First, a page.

Adventures in Sydney’s Wild, Wild West

Indoor skydiving at iFLY Downunder in Penrith - photo by Rob McFarland

Indoor skydiving at iFLY Downunder in Penrith – photo by Rob McFarland

Sun-Herald, Australia – March 8, 2015

“Keep your arms folded and your legs crossed,” says the attendant. “Just imagine you need to go to the loo.” This last piece of advice is unnecessary because I need to go to the loo with impending urgency. My heart is also thumping like a base drum and my stomach is doing cartwheels. As the capsule door closes I glance in wide-eyed terror at the chute next to me to see a small child grinning with unbridled glee. The countdown begins – “3 … 2 … 1″… and then the bottom literally falls out of my world. The trapdoor opens and I plunge down a 12-metre near-vertical drop before being catapulted around a 360-degree loop at almost 60 km/h. When I finally come to rest in the exit lane, my diminutive racing partner is already sprinting back up the stairs to do it again. I stagger off in search of counselling.

Read the rest of this story here.

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New adventures in LA

Sunset Ranch Ride over Hollywood hills - photo by Rob McFarland

Sunset Ranch Ride over Hollywood hills – photo by Rob McFarland

TravelThereNext

Has there ever been a better time to visit LA? Cheap flights and a strong dollar lured nearly 400,000 Australians to the City of Angels in 2013. If you’re a repeat offender, you’ve probably already ticked off the big-ticket attractions and are ready to try something new. Here are some ideas.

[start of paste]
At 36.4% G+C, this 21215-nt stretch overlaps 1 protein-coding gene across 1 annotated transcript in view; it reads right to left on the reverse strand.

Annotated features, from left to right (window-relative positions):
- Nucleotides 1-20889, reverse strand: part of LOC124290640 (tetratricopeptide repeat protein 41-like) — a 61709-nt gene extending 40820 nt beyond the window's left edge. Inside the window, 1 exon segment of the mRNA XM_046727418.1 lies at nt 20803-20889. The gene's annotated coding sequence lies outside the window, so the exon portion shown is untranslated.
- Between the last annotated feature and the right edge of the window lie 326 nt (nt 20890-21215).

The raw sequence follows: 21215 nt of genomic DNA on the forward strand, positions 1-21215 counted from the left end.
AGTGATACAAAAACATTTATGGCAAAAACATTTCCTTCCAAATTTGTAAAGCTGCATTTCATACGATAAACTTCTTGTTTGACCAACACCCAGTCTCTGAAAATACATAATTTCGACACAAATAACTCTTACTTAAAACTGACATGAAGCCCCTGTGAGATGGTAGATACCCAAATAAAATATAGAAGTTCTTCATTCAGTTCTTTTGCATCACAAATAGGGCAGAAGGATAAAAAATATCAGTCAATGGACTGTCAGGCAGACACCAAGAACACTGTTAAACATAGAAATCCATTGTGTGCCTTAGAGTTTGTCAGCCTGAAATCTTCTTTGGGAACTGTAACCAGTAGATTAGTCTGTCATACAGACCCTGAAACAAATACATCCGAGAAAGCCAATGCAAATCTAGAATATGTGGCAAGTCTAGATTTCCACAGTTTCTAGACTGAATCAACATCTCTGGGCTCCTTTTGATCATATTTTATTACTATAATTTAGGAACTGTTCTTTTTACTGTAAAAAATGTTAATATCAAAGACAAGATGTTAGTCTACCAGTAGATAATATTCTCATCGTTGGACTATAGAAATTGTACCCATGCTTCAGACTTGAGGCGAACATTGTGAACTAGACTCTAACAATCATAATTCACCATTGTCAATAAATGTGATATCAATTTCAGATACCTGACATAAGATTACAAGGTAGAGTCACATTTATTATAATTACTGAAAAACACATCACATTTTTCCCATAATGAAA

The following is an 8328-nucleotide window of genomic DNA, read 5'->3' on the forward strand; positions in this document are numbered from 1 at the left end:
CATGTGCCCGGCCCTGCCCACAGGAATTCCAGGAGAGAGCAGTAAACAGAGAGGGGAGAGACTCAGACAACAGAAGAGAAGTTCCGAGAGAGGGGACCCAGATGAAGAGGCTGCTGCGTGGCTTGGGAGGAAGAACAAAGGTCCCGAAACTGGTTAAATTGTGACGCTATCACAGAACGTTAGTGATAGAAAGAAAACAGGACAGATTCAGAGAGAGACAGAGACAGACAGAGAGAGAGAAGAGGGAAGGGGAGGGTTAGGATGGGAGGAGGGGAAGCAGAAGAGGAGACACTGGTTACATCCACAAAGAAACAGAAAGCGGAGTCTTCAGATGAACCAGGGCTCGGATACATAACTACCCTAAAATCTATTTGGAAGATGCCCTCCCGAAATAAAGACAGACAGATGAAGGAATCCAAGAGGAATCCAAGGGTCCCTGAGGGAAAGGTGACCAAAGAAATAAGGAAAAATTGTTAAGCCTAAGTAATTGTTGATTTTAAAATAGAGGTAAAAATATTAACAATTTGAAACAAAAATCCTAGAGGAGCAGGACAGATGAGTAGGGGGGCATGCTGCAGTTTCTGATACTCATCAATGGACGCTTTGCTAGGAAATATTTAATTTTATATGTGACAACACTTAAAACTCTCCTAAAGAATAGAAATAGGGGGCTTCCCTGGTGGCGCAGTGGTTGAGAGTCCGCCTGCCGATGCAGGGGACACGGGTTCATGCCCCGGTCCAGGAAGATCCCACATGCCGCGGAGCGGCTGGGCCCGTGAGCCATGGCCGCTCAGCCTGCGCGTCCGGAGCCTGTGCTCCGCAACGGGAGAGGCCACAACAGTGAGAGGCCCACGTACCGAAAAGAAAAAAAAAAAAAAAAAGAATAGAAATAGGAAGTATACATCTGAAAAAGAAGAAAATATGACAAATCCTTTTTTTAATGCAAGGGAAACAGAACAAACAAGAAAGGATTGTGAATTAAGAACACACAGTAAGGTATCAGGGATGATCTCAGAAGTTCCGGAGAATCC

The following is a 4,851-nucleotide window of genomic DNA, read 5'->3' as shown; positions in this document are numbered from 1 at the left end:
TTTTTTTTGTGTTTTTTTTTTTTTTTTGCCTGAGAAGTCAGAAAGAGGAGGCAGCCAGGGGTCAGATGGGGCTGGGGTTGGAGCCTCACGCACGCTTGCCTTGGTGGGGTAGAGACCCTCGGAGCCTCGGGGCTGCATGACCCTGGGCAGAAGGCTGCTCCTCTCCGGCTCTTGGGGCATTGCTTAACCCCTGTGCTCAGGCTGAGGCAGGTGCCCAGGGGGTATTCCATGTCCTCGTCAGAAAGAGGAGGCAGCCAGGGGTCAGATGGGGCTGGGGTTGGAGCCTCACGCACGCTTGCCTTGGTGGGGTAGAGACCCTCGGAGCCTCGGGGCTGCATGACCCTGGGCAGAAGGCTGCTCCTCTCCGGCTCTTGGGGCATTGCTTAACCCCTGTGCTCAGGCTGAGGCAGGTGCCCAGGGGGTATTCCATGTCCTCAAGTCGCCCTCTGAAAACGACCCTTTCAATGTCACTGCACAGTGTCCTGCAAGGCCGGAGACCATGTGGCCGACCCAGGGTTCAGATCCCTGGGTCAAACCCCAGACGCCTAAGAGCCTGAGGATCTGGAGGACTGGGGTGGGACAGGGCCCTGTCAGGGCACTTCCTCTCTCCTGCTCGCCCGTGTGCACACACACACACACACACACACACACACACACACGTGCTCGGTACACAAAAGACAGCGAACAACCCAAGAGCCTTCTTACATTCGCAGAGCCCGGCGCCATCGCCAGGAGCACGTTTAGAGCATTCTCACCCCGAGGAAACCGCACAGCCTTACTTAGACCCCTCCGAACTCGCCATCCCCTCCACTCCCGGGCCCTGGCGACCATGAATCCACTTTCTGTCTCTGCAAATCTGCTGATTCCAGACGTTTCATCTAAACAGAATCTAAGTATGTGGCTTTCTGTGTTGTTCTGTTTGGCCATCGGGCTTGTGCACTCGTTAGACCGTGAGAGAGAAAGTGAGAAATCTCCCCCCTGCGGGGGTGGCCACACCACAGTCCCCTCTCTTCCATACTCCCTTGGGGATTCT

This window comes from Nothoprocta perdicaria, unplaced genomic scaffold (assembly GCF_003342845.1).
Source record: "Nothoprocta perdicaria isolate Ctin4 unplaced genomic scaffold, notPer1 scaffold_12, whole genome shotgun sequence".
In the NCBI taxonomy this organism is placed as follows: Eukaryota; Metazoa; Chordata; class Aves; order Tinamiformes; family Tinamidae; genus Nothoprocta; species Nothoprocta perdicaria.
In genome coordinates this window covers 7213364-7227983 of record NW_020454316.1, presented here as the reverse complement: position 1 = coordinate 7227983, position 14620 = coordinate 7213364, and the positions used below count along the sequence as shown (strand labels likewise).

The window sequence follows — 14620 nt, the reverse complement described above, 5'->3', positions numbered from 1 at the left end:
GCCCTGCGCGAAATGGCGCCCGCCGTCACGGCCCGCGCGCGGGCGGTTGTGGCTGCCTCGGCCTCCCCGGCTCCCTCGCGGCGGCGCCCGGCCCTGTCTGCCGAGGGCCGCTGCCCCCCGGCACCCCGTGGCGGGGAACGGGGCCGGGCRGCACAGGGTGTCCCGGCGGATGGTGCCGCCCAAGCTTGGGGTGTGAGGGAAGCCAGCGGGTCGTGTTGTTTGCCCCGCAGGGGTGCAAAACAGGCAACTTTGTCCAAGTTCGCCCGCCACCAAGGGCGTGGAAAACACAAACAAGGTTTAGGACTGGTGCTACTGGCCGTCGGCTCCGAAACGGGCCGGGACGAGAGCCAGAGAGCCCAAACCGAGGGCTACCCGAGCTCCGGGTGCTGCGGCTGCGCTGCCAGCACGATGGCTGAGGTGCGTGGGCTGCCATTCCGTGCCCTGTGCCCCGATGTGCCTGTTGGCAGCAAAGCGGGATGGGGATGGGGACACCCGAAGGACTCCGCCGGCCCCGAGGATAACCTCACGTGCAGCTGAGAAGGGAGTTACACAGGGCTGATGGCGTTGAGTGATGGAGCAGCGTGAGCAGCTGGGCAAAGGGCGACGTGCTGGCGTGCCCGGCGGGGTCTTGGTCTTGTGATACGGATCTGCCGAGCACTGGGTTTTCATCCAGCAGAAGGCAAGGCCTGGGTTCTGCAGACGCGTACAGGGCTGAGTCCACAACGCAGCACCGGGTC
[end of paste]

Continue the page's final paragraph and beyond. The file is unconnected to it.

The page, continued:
Read the rest of this story here.

9/11 Museum, New York

Segment of radio and television antenna from top of North Tower in 9-11 Museum - photo by Rob McFarland

Segment of radio and television antenna from top of North Tower in 9-11 Museum – photo by Rob McFarland

The Sydney Morning Herald, Australia – June 7, 2014

Of the thousands of artefacts in the new 9/11 Museum, it is the small, everyday items that are the most potent: the charred contents of a visiting English businessman’s wallet, a pair of ballet slippers belonging to Boston Investor Services employee Maile Hale. They personalise the tragedy, make it relatable and distil it from something overwhelming and incomprehensible to something that could have happened to someone you knew.

Read the rest of this story here.

Boy’s own adventure

Skydiving over Wollongong - photo by Rob McFarland

Skydiving over Wollongong – photo by Rob McFarland

TravelThereNext

This is not how I’d normally spend a Wednesday morning. I’m perched on another man’s lap in a miniscule plane with no seats. Behind me my instructor is tightening a series of straps while whistling with the nonchalance of a man who does this for a living. We hit 14,000 feet, the door opens and we’re out.

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Flight test: New York to Sydney – Qantas business class

Qantas business class - Boeing 747

Qantas business class – Boeing 747

The Sydney Morning Herald, Australia – April 26, 2014

THE ROUTE

New York (JFK) to Sydney (via Los Angeles).

THE PLANE